The Keitelman Gallery presents a joint exhibition of two modern artists whose estates are represented by: Lisette Model et Evsa Model. The exhibition has an emotional resonance because the two artists were also a couple. But it is equally an aesthetically stunning exhibition as it reveals the extent to which the work of each artist so perfectly complements the other.

Evsa Model, born in Russia in 1899, emigrated to Paris in 1922, where he set up the gallery-bookshop L'Esthétique in 1926. The gallery became a meeting place for the Parisian avant-garde, from Michel Seuphor to André Kertész. He mounted an exhibition of works by Mondrian in 1927. He began to paint himself, though none of his canvases from that period are known to remain in existence. He met Lisette Seybert in Paris, whom he married in September 1937. The couple moved the following year to New York. Evsa Model started to paint again, inspired by this great modern, tentacular city, in the 1940s. His work began to be noticed in the mid forties, as a result of high profile exhibitions, such as at the Rose Fried Gallery in 1945 or at Sidney Janis' gallery in 1948. The latter, who had already included Model in his influential 1944 book Abstract & Surrealist Art in America, brought Evsa significant critical recognition. The MoMA purchased one of his work in 1943 and he was shown at the prestigious Arts Club de Chicago.

Lisette Model was born in 1901 in Vienna. Originally destined for a musical career, she studied with Arnold Schönberg and later with Marya Freund in Paris. For health reasons, she was forced to abandon music and took up photography, for which she evinced both passion and talent. After she moved to New York with her husband, Lisette Model began publishing her work in the press. She began a long collaboration with Harper's Bazaar that lasted from 1941 to 1955. In 1940 MoMA began purchasing her work and she was included in all photographic shows till 1964; she exhibited at the Art Institute of Chicago in 1943, and five years later the MoMA held a solo exhibition of her work. Between 1951 and 1982, she taught at the New School for Social Research. She was a major influence on a generation of photographers, notably Diane Arbus, who studied with her in 1957, Larry Fink, Lynn Davis Eva Rubinstein, etc.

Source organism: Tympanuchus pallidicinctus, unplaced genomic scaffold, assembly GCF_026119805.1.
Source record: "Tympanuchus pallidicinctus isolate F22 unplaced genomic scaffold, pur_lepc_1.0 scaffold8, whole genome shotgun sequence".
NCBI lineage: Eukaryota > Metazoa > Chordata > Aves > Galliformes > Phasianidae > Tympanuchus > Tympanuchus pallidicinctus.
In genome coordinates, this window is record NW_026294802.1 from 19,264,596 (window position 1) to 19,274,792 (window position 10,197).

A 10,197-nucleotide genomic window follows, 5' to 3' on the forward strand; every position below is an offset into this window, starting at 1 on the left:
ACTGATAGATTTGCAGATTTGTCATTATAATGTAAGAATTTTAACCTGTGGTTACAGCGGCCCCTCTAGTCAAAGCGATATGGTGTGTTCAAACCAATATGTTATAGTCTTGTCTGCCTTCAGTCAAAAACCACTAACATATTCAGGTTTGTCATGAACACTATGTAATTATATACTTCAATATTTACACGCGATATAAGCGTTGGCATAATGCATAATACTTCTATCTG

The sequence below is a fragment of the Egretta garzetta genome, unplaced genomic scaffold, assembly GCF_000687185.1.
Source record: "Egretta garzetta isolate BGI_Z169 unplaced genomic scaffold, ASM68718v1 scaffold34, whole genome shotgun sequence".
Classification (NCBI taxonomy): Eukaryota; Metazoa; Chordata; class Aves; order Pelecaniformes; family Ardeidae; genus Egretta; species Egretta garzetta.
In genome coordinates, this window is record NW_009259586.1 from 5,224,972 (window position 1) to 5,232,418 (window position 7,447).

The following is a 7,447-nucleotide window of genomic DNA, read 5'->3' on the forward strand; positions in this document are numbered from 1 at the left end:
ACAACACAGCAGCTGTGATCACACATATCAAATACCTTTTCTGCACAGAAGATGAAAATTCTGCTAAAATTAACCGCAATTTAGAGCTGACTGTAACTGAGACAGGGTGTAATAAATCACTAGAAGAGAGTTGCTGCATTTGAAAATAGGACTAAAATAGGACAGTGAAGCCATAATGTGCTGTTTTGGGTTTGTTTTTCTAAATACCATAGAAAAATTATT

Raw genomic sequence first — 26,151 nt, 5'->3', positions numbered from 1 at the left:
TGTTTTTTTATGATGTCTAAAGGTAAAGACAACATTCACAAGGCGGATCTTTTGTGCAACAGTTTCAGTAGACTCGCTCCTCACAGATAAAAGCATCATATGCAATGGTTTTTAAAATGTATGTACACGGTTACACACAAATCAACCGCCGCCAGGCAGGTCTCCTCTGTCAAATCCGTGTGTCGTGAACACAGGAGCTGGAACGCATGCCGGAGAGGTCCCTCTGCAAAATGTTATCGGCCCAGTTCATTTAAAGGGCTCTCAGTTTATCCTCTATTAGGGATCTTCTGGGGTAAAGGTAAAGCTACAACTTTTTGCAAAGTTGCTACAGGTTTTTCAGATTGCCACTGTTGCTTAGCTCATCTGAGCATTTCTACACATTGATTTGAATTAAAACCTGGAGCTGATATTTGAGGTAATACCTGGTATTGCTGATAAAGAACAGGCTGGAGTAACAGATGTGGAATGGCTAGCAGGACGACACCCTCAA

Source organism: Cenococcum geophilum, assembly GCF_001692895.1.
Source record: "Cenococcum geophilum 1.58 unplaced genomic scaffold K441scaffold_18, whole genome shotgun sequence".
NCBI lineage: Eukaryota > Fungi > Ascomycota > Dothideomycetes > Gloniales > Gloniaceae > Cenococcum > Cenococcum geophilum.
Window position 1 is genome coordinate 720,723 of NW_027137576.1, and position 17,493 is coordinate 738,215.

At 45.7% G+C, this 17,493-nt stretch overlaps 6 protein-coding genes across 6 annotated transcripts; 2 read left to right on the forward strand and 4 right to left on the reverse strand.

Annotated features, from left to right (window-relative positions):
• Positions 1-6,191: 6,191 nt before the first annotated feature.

The similarities and aesthetic exchange between the two artist-spouses are multiple, even though each worked in their own medium and individual style. In many respects the musical dimension of their works is what principally links them. It is easy to imagine jazz as a concrete musical form illustrated in their compositions where figurative and abstract art come together. It's the dynamism of the city and urban life, the ebb and flow of pedestrians, their clothes, which draw the viewer's attention. Through their eyes we see the majesty of New York, as well as its tragicomic dimension. They often draw attention to the relationship between the enormous scale of the city and its relationship to the human beings who made it. The human dimension is a central element of the work of both artists.

Both Models were pioneers. Traces of artistic currents that were to come later can be glimpsed in their work: pop art combined with geometric abstraction in the work of Evsa Model, minimalism combined with a social awareness in the photographs of Lisette Model. The exhibition highlights the social and artistic context of their work as well as the fascinating game of mirrors played out between the photographs and paintings of both artists.

Keitelman Gallery, 2015